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Ugg .. my horse has laminitis!

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  • Original Poster

    #61
    Originally posted by Scribbler View Post
    That is definitely a well established case of founder, visible even without the xrays.

    I'm curious, did his feet look more or less like this when you acquired him? This is a lot more than "a few rings" on his hooves, the capsule has visibly migrated forward on the hoof and the hoof has that crumpled or collapsed thing going on.

    Horses can have a few "incident rings" on their hooves that don't affect the structure, especially if they have been living through fluctuations in grass on a pasture. But this horse has clear signs of founder, which is much more than that.

    His feet were suspect. I'll post pictures. Without background, my farrier was unsure if he had over grown hooves that lead to how his feet looked or if he had foundered.

    I went back to look at OP's earlier threads and blog to see what I could of the horse's feet when she acquired him a bit over a year ago, I think. There are no clear photos of the feet, but they do look a little foundered even back then at a distance. OP mentions early on that the horse appears to have foundered in the past, but didn't Xray him because that won't change how they manage his feet.

    Given that, I'm curious as to what kind of management and re-shaping of angles has been attempted in the past year? OP says last year that the hoof appears to be growing in straight, but looking at it now, it seems like the top inch is straight, but the hoof continues to flare out lower down. If anything, it looks like the feet are in worse shape now than a year ago? My reading of the situation is that the horse arrived with established founder, a bad coffin bone angle, and whatever farrier work has happened over the past year has not helped reverse this, so the coffin bone is slipping more and more.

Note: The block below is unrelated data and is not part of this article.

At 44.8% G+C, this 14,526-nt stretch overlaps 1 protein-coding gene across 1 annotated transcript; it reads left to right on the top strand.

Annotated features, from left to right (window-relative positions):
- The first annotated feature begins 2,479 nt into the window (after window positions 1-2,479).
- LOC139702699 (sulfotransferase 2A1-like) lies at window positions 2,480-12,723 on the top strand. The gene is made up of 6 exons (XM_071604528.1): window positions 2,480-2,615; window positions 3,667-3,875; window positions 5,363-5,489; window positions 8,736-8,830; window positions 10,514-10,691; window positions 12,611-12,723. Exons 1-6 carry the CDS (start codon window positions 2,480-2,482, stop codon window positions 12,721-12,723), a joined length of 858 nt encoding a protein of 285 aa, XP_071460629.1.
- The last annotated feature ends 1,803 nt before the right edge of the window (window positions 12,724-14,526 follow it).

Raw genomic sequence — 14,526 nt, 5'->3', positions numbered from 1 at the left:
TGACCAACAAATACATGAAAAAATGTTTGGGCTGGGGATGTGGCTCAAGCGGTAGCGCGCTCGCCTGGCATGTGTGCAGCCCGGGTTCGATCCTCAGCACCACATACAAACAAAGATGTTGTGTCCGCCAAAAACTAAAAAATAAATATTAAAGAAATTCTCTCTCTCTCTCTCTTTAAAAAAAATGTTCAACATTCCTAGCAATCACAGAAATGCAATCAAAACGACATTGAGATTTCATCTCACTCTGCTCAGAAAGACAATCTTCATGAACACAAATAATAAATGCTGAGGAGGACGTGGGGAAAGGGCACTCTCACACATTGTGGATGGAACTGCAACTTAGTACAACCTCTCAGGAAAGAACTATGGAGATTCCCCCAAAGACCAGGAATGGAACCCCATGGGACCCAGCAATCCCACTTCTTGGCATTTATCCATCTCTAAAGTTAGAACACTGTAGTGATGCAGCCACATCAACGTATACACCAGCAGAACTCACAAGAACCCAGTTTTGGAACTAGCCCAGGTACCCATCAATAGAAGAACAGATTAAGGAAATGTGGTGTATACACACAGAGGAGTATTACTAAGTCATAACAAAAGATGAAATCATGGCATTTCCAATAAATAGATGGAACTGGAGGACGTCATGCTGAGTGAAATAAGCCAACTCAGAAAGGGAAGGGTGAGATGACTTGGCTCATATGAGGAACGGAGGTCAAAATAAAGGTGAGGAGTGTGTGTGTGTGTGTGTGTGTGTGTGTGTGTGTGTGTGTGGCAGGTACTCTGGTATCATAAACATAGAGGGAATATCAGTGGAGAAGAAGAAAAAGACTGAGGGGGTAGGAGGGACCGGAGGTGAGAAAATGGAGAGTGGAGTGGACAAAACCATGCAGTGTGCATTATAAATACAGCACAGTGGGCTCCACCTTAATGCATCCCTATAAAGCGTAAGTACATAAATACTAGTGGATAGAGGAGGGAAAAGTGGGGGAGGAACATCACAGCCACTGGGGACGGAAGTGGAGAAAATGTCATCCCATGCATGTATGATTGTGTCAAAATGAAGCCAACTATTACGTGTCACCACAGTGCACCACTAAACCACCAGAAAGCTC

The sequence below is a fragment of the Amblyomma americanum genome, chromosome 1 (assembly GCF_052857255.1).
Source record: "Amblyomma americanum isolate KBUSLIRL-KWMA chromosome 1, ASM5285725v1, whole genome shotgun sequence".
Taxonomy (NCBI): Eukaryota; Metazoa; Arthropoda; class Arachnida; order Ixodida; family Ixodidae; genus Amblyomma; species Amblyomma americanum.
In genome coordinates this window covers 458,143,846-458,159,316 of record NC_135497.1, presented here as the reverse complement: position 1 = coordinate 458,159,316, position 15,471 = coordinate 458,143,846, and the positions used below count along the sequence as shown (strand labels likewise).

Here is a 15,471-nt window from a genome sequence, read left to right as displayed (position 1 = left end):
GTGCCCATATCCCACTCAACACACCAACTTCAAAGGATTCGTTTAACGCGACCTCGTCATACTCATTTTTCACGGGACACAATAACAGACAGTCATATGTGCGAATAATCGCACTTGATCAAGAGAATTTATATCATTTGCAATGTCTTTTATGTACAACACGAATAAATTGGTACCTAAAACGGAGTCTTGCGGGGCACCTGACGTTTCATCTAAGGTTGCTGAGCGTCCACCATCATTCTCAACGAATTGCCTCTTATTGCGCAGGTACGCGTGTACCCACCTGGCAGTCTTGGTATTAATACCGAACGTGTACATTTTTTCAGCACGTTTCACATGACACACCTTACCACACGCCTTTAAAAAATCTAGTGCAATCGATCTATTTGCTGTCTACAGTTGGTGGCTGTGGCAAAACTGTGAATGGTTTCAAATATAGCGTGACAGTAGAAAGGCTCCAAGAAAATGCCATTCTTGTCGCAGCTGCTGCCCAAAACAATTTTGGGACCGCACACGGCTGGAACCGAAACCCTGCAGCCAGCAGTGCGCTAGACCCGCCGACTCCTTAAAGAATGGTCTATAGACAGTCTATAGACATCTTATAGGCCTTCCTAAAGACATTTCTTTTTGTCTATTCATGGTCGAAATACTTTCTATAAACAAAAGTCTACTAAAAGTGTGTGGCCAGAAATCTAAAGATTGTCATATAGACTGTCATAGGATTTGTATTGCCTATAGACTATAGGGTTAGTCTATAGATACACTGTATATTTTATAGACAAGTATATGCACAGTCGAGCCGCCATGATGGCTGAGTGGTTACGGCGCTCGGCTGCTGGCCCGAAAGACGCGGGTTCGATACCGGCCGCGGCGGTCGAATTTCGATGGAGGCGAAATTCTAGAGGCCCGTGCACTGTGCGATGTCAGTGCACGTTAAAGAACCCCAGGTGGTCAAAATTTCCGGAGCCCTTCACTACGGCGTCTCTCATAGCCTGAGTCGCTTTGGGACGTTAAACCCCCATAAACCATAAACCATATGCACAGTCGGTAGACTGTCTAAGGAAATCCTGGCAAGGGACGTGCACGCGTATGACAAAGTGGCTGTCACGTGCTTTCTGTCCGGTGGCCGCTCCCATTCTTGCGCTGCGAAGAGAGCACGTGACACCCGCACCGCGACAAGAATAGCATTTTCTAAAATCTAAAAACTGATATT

The feet were growing in better. They were messed up and had some rings. They had been looking better, then this spring went to hell in a hand bag.

    I myself would consider these feet to be emergency time in terms of getting a really good therapeutic farrier or trimmer onboard. If the coffin bone has continued to fall over the last year, even without a hot acute laminitis episode, the horse will eventually have the coffin bone rotate through the sole and need to be euthanized. In other words, getting this problem reversed is a life or death question for this horse, not just a quality of life question. It's not like an old soft tissue injury or arthritis where the horse can move stiffly around in the sunshine but live a long time. It needs active and intelligent intervention, and even so it may not work.
    I am really confused as to what happened. He was very lame in the right front, which sounds like is not normal in a case of laminitis, he would have been equally lame in both front feet. So maybe it was case of an abscess . . . how that led to his coffin bones rotating more is a mystery to me.

    https://fearlessriderreturns.blogspot.com/

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    • Original Poster

      #62
      https://fearlessriderreturns.blogspot.com/

      Comment


      • #63
        This is why it is so important to post photos. OP, in that first photo on previous page, those feet clearly show rotation without even looking at x-rays. The shape of the hoof capsule tells you. It also shows that there have been problems for a long time. This may have originally been caused either by diet/metabolism or poor trimming.